Glitter has suffered ill-health in prison
Former pop star Gary Glitter has been deported from Vietnam after spending almost three years in jail for sexually abusing two girls.
Glitter, 64, real name Paul Francis Gadd, has arrived at Bangkok in Thailand, where he is due to change planes to fly back to the UK.
A BBC correspondent said Glitter looked like a "broken man" on the flight.
Glitter sold millions of records as a glam rock star in the 1970s, with hits including I'm the Leader of the Gang.
He was convicted in March 2006 for molesting two Vietnamese girls aged 11 and 12, having been in custody since the previous November.
BBC News reporter Jonathan Head said Glitter looked tired, haggard and a lot older than at his trial two years ago.
He said during the flight he had covered his face with a scarf.
"He really did look like a broken man," he said.
When he arrived in Bangkok, Glitter was taken away by immigration officials to ensure he caught his connecting flight.
It is thought Glitter will land in the UK at 0700 BST on Wednesday.
Gary Glitter is driven away from prison
A Foreign Office spokesman said it was "a matter for Mr Gadd and the Vietnamese authorities" where Glitter went after he was deported.
When he arrives in the UK, the disgraced star will be met at the airport by police and required to sign the register of sex offenders.
He will then be subject to monitoring and will have to tell the police where he plans to live and if he plans to go abroad.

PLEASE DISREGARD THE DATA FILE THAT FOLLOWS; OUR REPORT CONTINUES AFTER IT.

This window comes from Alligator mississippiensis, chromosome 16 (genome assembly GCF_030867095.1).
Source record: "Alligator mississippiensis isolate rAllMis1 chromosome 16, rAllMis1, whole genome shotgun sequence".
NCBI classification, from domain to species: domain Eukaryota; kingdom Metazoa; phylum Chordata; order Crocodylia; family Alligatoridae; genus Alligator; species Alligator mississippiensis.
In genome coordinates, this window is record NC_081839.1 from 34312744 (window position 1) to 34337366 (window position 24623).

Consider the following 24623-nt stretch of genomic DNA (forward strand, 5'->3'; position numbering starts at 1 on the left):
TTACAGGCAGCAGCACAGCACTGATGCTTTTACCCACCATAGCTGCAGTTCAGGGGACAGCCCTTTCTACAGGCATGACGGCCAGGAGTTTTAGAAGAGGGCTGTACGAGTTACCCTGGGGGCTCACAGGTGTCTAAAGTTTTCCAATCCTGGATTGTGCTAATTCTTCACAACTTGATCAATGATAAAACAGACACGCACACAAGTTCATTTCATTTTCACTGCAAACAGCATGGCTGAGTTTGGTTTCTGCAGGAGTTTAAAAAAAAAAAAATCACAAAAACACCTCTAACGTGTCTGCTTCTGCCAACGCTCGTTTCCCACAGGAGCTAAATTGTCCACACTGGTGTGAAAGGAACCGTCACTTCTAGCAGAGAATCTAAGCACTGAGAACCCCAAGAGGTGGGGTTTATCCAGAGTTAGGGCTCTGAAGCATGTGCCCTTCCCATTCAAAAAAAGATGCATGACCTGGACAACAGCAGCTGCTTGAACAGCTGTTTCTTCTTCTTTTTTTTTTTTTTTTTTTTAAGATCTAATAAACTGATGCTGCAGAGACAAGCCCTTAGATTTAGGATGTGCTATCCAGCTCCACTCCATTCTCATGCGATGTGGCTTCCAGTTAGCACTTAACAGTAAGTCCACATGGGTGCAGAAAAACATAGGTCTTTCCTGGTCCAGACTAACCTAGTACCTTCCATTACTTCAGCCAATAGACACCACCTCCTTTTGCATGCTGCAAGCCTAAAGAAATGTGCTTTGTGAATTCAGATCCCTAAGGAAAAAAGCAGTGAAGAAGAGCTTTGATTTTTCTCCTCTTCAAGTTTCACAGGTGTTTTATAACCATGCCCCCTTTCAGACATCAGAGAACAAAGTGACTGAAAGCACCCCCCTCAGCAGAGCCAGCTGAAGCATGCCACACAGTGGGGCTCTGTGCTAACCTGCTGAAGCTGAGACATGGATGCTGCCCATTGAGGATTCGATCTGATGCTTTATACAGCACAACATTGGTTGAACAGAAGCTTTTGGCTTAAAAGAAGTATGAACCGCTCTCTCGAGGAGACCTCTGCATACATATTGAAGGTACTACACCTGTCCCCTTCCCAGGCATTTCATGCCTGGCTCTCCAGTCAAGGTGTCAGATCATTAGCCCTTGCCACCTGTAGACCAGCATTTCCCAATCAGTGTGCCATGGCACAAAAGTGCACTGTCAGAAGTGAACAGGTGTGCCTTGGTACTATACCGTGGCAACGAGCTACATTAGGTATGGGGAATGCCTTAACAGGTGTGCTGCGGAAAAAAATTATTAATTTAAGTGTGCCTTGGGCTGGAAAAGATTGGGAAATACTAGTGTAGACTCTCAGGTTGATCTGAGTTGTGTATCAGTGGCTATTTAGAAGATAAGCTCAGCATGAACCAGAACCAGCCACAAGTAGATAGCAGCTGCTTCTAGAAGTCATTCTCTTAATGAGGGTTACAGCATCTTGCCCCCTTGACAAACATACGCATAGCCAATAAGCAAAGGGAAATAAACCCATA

He could face an order prohibiting him from going near children or using the internet, while a Foreign Travel Order (FTO) could prevent overseas travel if it was thought Glitter intended to reoffend.
Home Secretary Jacqui Smith said he would face controls if he returned to Britain.
"It certainly would be my view that with the sort of record that he's got, he shouldn't be travelling anywhere in the world," she told radio station Talksport.
"I want Gary Glitter to be controlled whilst he's here and I don't want him to be able to go anywhere else in the world in order to abuse children."
Dr Zoe Hilton, a policy adviser to child protection charity NSPCC, said she thought there was an agreement in place to return Glitter to the UK.
"He certainly should return here, where he can be managed," she told BBC Radio 4's Today programme.
"It would be appalling if he was able to go off to another country where he poses a high risk to children.
"Where there is no structure to actually manage him effectively... it's much more likely that he would be able to get away with offending."